Topic: Washington and the Governors

Washington and the Governors (Part III)

By Benjamin L. Huggins, Associate Editor
April 13, 2018

In this post, I continue my survey of George Washington’s relations with the state governors. A more complicated example of the contending interests involved in Washington’s relations with the governors than those I examined in my most recent post occurred when Washington sought increased militia support from Pennsylvania for the expedition against the Iroquois. The ensuing quarrel shows an important contrast in the different concerns of the general and the governors. The political context is crucial for understanding the controversy. The Pennsylvania government was operating under a contested constitution adopted in 1776 that gave the frontier counties increased representation in the unicameral assembly. Two political factions had developed around the constitutional question. The Pennsylvania Supreme Executive Council and its president Joseph Reed were members of the more radical Whig Society. They were opposed by the Republican Society moderates led by Philadelphia merchants like Robert Morris. In May, riots led by militiamen supporting the radical cause would break out in Philadelphia.

Continue reading

Washington and the Governors (Part II)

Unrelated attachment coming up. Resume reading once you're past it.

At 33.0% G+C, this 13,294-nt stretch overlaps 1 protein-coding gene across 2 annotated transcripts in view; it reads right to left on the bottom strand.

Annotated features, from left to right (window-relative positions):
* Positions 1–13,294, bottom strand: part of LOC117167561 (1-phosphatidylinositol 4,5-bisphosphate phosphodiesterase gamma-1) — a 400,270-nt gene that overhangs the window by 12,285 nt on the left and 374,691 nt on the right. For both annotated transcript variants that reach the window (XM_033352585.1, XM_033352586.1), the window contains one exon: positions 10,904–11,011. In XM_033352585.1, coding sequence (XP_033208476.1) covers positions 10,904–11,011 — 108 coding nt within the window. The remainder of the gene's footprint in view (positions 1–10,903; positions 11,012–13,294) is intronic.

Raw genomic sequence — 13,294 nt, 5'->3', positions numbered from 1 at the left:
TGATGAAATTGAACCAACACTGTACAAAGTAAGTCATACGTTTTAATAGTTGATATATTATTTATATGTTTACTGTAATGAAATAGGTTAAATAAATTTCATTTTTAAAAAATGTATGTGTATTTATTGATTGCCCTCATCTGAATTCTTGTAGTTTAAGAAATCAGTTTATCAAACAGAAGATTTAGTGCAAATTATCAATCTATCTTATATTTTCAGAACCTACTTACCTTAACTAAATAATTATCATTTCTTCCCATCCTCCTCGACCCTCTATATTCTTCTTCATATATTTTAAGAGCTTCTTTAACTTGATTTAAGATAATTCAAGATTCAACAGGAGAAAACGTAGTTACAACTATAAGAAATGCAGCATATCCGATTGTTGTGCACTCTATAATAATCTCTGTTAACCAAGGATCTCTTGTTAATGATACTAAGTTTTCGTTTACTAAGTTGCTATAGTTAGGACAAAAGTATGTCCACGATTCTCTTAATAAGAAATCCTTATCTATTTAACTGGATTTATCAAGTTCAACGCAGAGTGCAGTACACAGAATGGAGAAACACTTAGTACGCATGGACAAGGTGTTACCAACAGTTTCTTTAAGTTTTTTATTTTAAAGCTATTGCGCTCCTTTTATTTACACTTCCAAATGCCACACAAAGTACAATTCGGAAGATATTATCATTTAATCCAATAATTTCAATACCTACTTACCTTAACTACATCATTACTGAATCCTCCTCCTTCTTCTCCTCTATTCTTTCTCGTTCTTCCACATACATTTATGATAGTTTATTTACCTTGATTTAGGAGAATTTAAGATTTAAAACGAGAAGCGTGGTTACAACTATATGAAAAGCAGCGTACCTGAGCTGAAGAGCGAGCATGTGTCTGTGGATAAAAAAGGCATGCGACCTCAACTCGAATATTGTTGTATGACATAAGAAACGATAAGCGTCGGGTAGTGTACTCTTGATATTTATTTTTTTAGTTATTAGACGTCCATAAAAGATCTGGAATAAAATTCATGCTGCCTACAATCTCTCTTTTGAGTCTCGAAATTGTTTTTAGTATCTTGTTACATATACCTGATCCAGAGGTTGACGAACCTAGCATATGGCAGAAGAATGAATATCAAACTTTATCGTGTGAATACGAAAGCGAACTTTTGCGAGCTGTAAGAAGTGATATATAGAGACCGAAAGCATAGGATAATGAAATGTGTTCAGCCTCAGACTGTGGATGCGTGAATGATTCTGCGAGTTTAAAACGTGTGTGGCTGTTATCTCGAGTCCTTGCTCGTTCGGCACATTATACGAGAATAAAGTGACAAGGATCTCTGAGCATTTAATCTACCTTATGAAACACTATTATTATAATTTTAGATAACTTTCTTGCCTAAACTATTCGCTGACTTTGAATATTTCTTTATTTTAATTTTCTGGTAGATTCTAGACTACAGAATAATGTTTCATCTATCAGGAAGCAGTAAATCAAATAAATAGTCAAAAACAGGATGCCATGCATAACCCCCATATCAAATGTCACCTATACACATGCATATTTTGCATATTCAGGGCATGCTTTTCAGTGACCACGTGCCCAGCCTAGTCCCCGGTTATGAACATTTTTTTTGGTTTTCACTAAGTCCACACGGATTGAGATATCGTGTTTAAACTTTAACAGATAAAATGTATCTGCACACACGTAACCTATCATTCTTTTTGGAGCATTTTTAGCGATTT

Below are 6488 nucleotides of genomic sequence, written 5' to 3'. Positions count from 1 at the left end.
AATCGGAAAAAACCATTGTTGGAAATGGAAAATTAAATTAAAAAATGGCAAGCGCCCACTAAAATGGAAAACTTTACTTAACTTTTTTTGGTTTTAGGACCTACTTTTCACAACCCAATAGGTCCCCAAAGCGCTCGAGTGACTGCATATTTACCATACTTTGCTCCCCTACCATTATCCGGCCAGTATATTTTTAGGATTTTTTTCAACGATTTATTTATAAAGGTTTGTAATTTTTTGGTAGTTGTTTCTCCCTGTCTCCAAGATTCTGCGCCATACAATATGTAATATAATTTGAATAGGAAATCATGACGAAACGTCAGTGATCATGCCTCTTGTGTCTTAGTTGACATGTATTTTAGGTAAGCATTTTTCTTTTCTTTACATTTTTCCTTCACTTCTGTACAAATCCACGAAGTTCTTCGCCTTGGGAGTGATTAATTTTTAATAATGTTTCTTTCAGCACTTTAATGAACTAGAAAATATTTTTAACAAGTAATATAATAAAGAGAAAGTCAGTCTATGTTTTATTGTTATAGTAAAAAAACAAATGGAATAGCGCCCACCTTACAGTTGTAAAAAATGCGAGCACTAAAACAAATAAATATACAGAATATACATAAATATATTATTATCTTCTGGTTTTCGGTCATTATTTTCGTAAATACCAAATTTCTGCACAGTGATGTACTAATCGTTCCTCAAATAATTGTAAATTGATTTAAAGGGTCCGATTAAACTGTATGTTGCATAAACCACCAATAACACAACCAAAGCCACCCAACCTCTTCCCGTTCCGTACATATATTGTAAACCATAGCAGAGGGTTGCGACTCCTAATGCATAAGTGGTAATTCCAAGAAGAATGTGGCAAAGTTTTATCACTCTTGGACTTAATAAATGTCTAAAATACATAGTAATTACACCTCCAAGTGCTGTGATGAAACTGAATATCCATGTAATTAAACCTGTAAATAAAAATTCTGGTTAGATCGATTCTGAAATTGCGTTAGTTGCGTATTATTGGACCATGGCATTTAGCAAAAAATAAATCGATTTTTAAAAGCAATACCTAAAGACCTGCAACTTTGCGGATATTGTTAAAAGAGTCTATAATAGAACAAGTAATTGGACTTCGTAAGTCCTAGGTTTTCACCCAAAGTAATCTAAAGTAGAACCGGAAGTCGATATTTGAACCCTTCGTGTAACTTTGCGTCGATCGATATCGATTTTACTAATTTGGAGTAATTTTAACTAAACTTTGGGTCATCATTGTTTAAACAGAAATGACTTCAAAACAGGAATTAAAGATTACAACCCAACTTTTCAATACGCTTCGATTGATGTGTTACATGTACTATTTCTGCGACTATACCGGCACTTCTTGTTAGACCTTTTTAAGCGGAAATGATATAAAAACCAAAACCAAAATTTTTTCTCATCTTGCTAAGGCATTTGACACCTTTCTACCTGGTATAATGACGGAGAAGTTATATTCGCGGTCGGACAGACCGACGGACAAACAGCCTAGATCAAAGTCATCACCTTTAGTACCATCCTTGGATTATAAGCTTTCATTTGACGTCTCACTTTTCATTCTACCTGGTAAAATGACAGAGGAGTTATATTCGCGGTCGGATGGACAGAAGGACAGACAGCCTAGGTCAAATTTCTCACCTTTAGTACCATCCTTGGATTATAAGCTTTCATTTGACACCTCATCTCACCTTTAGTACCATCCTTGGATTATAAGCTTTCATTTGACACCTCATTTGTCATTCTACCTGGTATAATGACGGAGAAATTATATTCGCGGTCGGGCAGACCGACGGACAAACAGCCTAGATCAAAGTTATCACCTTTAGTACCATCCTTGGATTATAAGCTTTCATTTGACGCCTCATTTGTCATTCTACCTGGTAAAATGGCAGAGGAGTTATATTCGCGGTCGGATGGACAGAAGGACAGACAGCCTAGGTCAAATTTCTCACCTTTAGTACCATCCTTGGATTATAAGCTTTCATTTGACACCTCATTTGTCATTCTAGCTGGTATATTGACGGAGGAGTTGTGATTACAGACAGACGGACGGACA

By Benjamin L. Huggins, Associate Editor
February 2, 2018

Washington faced some of his thorniest fights with state leaders over the deployment of Continental troops. He summed up his problem in a letter to his friend Gouverneur Morris:

When I endeavour to draw together the Continental troops for the most essential purposes I am embarrassed with complaints of the exhausted defenceless situation of particular states and find myself obliged either to resist solicitations made in such a manner and with such a degree of emphasis as scarcely to leave me a choice, or to sacrifice the most obvious principles of military propriety and risk the general safety.1

Continue reading

Washington and the Governors (Part I)

By Benjamin L. Huggins, Associate Editor
November 10, 2017

In this blog post I pause my series on Washington’s letters announcing pivotal moments in the Revolutionary War to look at a key facet of his generalship.

“You will, upon the whole, find many advantages by cultivating a good understanding with the Civil Authority”1

On Feb. 3, 1780, Gen. George Washington sent this advice to Col. Stephen Moylan, commander of a Continental dragoon regiment, after issues had arisen with the Connecticut state government regarding the winter encampments of the cavalry in that state. Two weeks later, as the disputes between Moylan and Gov. Jonathan Trumbull, Sr., continued, Washington told the colonel, “It is always my wish to accommodate, where no great injury can result to the service.”2

Continue reading